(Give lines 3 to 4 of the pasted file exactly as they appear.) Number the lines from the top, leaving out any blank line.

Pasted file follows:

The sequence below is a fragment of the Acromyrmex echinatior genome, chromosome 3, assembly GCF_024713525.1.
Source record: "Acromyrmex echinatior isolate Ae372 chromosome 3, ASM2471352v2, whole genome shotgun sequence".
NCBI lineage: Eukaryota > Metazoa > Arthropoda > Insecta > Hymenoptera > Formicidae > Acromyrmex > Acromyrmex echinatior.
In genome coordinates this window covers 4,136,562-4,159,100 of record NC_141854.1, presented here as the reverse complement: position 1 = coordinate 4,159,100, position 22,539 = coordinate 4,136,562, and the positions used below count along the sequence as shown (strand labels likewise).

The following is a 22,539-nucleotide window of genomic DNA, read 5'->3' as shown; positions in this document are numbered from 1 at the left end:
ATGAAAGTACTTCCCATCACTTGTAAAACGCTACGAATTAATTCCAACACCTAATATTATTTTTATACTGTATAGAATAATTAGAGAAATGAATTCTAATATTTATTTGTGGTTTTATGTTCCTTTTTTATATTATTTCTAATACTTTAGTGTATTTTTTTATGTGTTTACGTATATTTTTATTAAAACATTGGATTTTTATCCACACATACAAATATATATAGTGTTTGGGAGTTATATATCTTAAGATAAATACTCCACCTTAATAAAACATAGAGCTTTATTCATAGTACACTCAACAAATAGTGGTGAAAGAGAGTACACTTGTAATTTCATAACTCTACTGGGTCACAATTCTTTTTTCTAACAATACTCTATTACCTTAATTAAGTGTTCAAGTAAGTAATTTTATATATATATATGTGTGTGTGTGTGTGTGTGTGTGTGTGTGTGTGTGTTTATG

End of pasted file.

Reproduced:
NCBI lineage: Eukaryota > Metazoa > Arthropoda > Insecta > Hymenoptera > Formicidae > Acromyrmex > Acromyrmex echinatior.
In genome coordinates this window covers 4,136,562-4,159,100 of record NC_141854.1, presented here as the reverse complement: position 1 = coordinate 4,159,100, position 22,539 = coordinate 4,136,562, and the positions used below count along the sequence as shown (strand labels likewise).